“It is estimated that 7 out of 10 Americans are deficient in vitamin D. This vitamin is important for healthy teeth and bones and for over all good health. Now, there is evidence that vitamin D deficiency is accompanied by depression. Language here is very important because the findings do not suggest a causal relationship between depression and vitamin D deficiency. However, there seems to be a correlation and that means that, at the very least, they occur together.
Sonal Pathak, MD is an endocrinologist at Bay Health Endocrinology in Dover, Delaware. She conducted a small study of three women who suffered from low levels of vitamin D. All three also suffered from varying levels of depression. The women received vitamin D therapy for eight to ten weeks. Not only did their vitamin levels increase but their depression significantly decreased. For example, one woman went from severe depression to mild depression. Another woman improved to the level of mild depression and the third woman also improved.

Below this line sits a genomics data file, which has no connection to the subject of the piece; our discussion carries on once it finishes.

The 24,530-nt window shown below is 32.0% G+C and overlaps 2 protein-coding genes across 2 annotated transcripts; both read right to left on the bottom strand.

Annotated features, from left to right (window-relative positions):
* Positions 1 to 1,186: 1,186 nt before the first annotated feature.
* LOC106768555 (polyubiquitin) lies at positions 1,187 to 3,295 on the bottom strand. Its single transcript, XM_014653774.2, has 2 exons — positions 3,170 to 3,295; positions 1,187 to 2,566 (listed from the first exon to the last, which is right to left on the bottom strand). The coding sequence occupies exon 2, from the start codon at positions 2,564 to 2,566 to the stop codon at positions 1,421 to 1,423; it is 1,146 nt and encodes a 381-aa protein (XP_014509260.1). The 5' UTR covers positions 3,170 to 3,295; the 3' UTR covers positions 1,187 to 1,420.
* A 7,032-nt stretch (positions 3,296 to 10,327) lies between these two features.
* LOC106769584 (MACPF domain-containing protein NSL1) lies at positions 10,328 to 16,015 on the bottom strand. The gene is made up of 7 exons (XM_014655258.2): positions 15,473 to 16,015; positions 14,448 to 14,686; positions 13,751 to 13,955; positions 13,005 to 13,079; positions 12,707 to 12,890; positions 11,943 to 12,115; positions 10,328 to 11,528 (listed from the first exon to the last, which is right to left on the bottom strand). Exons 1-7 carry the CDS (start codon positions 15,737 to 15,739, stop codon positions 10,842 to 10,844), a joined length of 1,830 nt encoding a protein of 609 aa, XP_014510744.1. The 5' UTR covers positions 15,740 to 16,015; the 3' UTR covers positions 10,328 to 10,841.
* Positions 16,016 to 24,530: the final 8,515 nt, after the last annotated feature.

According to Dr. Pathak people who have depression are at high risk vitamin D deficiency because they stay at home, indoors and do not exercise. This is why she suggests that, if someone is being treated for depression, they have their D levels tested.”